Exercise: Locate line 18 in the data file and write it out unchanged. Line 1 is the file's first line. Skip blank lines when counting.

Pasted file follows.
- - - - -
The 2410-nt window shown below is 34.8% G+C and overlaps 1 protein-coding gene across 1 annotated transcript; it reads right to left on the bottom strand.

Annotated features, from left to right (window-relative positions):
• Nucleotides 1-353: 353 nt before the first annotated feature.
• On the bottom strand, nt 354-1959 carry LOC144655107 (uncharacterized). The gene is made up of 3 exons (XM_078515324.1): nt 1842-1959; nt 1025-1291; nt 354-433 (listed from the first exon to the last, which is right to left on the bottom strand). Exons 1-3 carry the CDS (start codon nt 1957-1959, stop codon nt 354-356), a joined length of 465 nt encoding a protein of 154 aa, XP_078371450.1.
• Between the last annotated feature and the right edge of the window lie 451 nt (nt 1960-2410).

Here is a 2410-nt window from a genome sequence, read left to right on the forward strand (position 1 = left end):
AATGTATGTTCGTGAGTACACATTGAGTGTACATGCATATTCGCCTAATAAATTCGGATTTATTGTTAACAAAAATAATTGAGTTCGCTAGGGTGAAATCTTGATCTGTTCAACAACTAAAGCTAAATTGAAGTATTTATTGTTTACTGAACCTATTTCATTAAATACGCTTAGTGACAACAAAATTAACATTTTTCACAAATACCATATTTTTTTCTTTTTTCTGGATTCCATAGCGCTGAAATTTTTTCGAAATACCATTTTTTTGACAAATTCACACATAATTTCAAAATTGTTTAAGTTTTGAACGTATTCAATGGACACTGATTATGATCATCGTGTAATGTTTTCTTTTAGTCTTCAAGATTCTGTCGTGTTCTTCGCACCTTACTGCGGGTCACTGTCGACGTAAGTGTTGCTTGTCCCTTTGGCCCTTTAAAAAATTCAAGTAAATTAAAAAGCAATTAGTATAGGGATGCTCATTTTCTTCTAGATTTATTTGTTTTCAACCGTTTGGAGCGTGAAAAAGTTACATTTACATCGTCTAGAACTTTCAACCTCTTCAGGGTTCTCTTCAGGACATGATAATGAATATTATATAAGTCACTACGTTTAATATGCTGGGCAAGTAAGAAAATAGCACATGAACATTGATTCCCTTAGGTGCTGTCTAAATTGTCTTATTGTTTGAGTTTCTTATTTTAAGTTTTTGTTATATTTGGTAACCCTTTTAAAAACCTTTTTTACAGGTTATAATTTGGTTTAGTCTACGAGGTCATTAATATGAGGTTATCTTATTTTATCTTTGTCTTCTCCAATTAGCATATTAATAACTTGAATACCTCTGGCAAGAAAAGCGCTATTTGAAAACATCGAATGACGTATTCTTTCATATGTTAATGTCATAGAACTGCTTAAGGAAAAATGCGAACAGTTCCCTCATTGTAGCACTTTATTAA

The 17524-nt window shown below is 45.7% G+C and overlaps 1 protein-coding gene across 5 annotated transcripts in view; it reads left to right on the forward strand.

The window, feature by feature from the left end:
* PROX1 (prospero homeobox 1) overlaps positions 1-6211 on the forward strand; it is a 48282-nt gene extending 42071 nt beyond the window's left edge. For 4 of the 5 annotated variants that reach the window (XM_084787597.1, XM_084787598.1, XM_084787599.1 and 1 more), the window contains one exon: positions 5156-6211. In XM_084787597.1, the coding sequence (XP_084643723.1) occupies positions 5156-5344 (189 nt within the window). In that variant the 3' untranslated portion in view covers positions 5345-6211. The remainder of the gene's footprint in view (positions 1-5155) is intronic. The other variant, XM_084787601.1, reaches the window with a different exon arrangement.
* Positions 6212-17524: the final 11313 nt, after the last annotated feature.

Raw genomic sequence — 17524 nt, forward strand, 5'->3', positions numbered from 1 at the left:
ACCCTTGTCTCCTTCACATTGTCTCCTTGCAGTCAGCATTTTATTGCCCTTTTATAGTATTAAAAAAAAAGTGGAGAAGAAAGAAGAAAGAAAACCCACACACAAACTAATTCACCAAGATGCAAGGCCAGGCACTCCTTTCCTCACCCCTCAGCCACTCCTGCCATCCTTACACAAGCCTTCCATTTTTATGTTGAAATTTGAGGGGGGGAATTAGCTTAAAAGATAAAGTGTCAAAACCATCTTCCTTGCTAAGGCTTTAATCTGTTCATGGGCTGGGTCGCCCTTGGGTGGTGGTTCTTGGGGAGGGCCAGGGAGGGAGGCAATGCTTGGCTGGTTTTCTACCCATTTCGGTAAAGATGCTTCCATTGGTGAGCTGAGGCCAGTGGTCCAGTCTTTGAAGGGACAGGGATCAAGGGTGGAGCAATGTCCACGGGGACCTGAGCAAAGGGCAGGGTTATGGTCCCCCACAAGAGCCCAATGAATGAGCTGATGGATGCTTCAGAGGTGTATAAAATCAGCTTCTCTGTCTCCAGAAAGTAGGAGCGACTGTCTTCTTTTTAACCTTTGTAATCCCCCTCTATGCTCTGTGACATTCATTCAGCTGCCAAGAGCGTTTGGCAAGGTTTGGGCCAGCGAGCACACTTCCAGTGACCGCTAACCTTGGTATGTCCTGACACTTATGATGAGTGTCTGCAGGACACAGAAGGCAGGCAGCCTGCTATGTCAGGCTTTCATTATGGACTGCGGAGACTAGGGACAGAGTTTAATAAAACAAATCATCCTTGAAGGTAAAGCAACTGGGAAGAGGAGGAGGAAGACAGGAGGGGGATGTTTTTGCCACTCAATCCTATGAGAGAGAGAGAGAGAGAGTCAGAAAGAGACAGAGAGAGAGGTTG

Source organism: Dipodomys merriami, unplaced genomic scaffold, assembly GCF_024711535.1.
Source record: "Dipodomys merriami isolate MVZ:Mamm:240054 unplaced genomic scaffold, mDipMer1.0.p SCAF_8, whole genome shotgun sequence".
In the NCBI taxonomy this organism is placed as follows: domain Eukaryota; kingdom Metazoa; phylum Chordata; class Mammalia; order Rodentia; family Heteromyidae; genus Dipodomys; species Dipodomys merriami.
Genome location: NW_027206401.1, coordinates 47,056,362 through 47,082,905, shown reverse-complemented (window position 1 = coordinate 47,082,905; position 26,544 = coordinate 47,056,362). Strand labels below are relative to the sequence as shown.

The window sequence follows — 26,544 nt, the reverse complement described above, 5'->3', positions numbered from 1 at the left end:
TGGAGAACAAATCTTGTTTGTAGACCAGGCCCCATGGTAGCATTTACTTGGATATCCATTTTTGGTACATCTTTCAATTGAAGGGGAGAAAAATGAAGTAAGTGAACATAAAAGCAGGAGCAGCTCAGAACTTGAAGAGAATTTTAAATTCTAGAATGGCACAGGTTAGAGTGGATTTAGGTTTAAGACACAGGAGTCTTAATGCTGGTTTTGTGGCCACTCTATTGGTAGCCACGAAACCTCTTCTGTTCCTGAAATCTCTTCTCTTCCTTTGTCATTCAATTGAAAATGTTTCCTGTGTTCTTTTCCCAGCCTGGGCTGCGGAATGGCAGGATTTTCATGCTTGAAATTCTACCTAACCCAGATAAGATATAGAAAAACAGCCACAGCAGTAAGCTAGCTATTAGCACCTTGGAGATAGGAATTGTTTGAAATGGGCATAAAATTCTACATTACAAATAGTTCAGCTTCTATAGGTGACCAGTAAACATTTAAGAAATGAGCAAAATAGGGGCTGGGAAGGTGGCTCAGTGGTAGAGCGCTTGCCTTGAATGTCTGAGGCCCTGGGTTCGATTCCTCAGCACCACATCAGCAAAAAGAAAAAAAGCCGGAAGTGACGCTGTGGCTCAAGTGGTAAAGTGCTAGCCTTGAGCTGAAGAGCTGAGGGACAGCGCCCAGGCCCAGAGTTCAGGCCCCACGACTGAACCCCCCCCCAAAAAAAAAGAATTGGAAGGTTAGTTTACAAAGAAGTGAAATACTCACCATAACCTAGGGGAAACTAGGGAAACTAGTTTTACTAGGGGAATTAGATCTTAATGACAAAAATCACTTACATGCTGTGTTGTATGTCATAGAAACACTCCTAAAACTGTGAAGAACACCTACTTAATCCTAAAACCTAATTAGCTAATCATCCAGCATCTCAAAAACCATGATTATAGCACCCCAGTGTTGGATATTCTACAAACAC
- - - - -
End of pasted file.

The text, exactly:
The window sequence follows — 26,544 nt, the reverse complement described above, 5'->3', positions numbered from 1 at the left end: